MedTech Strategist Issue Vol. 5, No. 4 - March 27, 2018

 

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Article Summaries Issue Vol. 5, No. 4 - March 27, 2018

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Technologies to Watch in 2018, Part 1 - Liquid Biopsies: At an Inflection Point?

By Wendy Diller, Senior Writer/Market Analyst

Clinical diagnostics are ground zero for precision medicine initiatives, which are rapidly making their way into mainstream medicine, and within this field, nowhere is investor interest higher than in the scientifically burgeoning field of liquid biopsies. As the body of evidence grows, developments in 2018 could further clarify both the medical potential and likely commercial leaders in the space—although this understanding comes with caution, as evidenced by the just released ASCO/CAP joint review of the field.


Outside Opinion - Why Big Companies Can’t Innovate

By Stan Rowe

With their enormous resources and R&D spend, multinational medtech companies should be able to do amazing innovation, but too often they’re not. Here's why they aren't and what they can do to change that.

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Technologies to Watch in 2018, Part 1 - AI in Healthcare: Applying Sophisticated Analytics to Solve Healthcare’s Biggest Challenges

By Mary Thompson, Mary Stuart, and Wendy Diller

Artificial intelligence is a catch-all phrase that runs the gamut of high-level computer capabilities, including deep-learning neural networks and predictive analytics, and it is receiving a lot of attention for its potential to transform the healthcare industry. But does the reality match the hype? Well, yes and no. AI has the potential to make healthcare faster, cheaper, and better, but it’s not a panacea. The applications and executions may be new, but in the end, the goals remain the same.


Technologies to Watch in 2018, Part 1 - Transcatheter Heart Valves: The Year of Big Data

By Stephen Levin, Co-Editor-in-Chief

The exciting news in heart valves centers around clinical trial data, rather than new technologies. Several major studies are expected to be announced this year, which could confirm the value of transcatheter devices compared with existing medical therapy.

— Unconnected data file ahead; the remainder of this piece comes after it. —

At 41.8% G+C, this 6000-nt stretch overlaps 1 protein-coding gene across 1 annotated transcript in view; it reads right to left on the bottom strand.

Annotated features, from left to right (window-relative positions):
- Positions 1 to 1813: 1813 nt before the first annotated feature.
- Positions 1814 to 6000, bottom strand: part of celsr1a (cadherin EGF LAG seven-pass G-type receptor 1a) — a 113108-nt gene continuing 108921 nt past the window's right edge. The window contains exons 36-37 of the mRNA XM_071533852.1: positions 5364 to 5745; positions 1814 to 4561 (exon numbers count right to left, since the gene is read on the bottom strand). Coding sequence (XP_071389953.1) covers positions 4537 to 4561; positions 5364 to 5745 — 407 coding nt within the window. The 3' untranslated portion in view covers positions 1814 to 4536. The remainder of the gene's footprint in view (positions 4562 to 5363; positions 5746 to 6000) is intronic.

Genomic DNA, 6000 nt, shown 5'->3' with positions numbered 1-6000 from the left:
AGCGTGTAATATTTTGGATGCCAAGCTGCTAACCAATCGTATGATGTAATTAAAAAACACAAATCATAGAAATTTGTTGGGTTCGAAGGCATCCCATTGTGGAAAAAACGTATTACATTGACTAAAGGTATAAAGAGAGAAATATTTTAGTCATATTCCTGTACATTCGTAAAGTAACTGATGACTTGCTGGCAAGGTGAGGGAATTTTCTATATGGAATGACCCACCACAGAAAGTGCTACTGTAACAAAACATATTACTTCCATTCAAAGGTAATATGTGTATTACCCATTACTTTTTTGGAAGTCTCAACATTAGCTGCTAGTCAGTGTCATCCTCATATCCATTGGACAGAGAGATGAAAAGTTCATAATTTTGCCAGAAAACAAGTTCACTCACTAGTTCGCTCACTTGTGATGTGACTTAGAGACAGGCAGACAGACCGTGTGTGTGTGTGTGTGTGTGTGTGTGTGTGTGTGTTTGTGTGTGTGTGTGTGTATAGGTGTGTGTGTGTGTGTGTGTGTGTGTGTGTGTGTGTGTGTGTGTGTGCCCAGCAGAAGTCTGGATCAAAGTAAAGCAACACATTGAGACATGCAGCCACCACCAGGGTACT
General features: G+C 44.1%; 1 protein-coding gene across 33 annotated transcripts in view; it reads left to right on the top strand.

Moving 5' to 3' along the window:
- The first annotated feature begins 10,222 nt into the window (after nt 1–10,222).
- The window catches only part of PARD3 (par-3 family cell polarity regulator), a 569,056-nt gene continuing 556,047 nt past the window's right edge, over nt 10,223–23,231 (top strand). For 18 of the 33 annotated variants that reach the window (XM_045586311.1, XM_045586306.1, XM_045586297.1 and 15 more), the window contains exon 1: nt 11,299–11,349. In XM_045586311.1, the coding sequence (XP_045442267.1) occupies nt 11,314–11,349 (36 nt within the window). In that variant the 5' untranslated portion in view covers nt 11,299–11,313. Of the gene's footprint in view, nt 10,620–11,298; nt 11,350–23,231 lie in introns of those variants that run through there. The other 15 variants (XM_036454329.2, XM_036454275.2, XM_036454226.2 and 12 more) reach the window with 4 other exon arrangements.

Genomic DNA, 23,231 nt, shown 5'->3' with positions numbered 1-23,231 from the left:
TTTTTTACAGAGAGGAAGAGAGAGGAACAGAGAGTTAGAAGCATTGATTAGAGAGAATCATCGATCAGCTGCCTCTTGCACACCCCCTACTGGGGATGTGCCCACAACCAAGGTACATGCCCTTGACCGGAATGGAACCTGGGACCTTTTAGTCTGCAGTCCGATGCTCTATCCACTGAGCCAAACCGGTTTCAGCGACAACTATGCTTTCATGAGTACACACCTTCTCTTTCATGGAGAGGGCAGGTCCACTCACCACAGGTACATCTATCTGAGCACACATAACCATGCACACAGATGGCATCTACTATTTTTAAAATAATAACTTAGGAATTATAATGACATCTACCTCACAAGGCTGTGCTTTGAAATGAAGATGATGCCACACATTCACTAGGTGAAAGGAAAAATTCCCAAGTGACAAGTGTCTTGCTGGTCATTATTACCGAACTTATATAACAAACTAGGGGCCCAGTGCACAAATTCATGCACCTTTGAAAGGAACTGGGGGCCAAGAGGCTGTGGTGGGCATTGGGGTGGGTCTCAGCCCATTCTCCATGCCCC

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Technologies to Watch 2018, Part 1 - Opioid Crisis Reframes Device Market for the Treatment of Pain

By Mary Stuart, Senior Writer/Market Analyst

The opioid crisis has created heightened awareness, amongst physicians and patients, of the need to find alternatives to drugs for the treatment of chronic pain, and much of the focus in the medtech world is on neurostimulation devices. This is happening just as device companies are garnering a new understanding of mechanisms of action to improve spinal cord stimulation, and also are incorporating digital health tools to create more objective bodies of data on the efficacy of such approaches.


Johnson & Johnson in Medtech: An Interview with CEO Alex Gorsky

By David Cassak, Co-Editor-in-Chief

Over the past half-decade, no life science company has achieved the growth in shareholder value that Johnson & Johnson has. Much of that, however, has come from a reinvigorated pharmaceutical business. As change and headwinds confront the medical device industry, J&J CEO Alex Gorsky talks about J&J’s medtech businesses and where they fit in the company’s portfolio.

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Technologies to Watch in 2018, Part 1 - Ophthalmic Surgical Device Market: A Mixed Bag

By Michael Lachman

Micro-invasive glaucoma surgery (MIGS) is the stand-out performer in the ophthalmic surgical device market at the moment, leading the way both in terms of innovation and growth, while other segments are experiencing more incremental progress, hampered by cost-benefit concerns, a dearth of truly innovative new product solutions, and, in the case of corneal inlays, the many challenges associated with creating a new market.


Start-Ups To Watch - Raydiant Oximetry: Provides Crucial Comfort for New Mothers

By Colin Miller

After 50 years with limited advancements in monitoring for fetal well-being during labor, Raydiant Oximetry is developing a safe, non-invasive, completely external sensor that reports fetal blood oxygen levels. The information will provide clinicians the means to improve our understanding about how the fetus tolerates labor, and better inform decision-making for cesarean delivery.

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Start-Ups to Watch - Infervision: Applying Deep-Learning AI to Imaging Scans to Improve Disease Detection

By Mary Thompson, Executive Editor

Chinese start-up Infervision is applying its deep-learning neural network technology to a variety of challenges in diagnostic imaging. The goals: to relieve radiologists of tedious tasks, improve efficiency, and reduce missed diagnoses.


Start-Ups to Watch - Numares Health: Using Physics and Algorithms to Transform Clinical Diagnostics

By Wendy Diller, Senior Writer/Market Analyst

Metabolomics, the study of complex relationships of metabolites within physiological systems, defies clinical diagnostic analysis by traditional tools, but a combination of nuclear magnetic resonance and machine learning is up to the challenge.

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Start-Ups to Watch - ProLung: Risk Stratification Test for Lung Cancer Increases Physician Confidence, Lowers Costs, and Speeds up Diagnosis

By Mary Stuart, Senior Writer/Market Analyst

Patients with lung cancer are not well served by the current diagnostic model, which often puts them through months of years of anxious “watchful waiting” in the form of repeated imaging and diagnostic exams before the definitive but risky step of lung biopsy. ProLung hopes to change this paradigm with a front-end predictive analytic that’s adjunctive to the first low-dose computed tomography screen.